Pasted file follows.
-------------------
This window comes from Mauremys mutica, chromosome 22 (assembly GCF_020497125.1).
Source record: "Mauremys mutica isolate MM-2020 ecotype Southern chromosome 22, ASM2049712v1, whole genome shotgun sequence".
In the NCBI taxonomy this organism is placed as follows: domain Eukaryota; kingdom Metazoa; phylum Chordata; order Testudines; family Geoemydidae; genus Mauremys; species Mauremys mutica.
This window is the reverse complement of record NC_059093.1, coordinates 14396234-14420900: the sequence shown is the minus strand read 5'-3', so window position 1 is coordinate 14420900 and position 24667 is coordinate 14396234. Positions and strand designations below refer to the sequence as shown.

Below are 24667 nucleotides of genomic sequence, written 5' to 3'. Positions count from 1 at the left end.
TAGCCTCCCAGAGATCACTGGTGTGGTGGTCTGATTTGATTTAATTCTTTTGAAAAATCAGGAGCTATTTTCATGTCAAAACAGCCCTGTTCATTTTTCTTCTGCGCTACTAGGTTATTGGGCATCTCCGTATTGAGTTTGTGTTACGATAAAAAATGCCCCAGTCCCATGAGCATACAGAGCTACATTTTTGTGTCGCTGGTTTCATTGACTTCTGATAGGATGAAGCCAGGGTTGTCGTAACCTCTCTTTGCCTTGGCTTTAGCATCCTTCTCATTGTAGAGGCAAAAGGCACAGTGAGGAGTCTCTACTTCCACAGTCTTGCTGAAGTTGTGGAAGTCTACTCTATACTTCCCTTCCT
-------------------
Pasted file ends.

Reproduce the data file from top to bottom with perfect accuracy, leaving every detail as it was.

This window comes from Mauremys mutica, chromosome 22 (assembly GCF_020497125.1).
Source record: "Mauremys mutica isolate MM-2020 ecotype Southern chromosome 22, ASM2049712v1, whole genome shotgun sequence".
In the NCBI taxonomy this organism is placed as follows: domain Eukaryota; kingdom Metazoa; phylum Chordata; order Testudines; family Geoemydidae; genus Mauremys; species Mauremys mutica.
This window is the reverse complement of record NC_059093.1, coordinates 14396234-14420900: the sequence shown is the minus strand read 5'-3', so window position 1 is coordinate 14420900 and position 24667 is coordinate 14396234. Positions and strand designations below refer to the sequence as shown.

Below are 24667 nucleotides of genomic sequence, written 5' to 3'. Positions count from 1 at the left end.
TAGCCTCCCAGAGATCACTGGTGTGGTGGTCTGATTTGATTTAATTCTTTTGAAAAATCAGGAGCTATTTTCATGTCAAAACAGCCCTGTTCATTTTTCTTCTGCGCTACTAGGTTATTGGGCATCTCCGTATTGAGTTTGTGTTACGATAAAAAATGCCCCAGTCCCATGAGCATACAGAGCTACATTTTTGTGTCGCTGGTTTCATTGACTTCTGATAGGATGAAGCCAGGGTTGTCGTAACCTCTCTTTGCCTTGGCTTTAGCATCCTTCTCATTGTAGAGGCAAAAGGCACAGTGAGGAGTCTCTACTTCCACAGTCTTGCTGAAGTTGTGGAAGTCTACTCTATACTTCCCTTCCT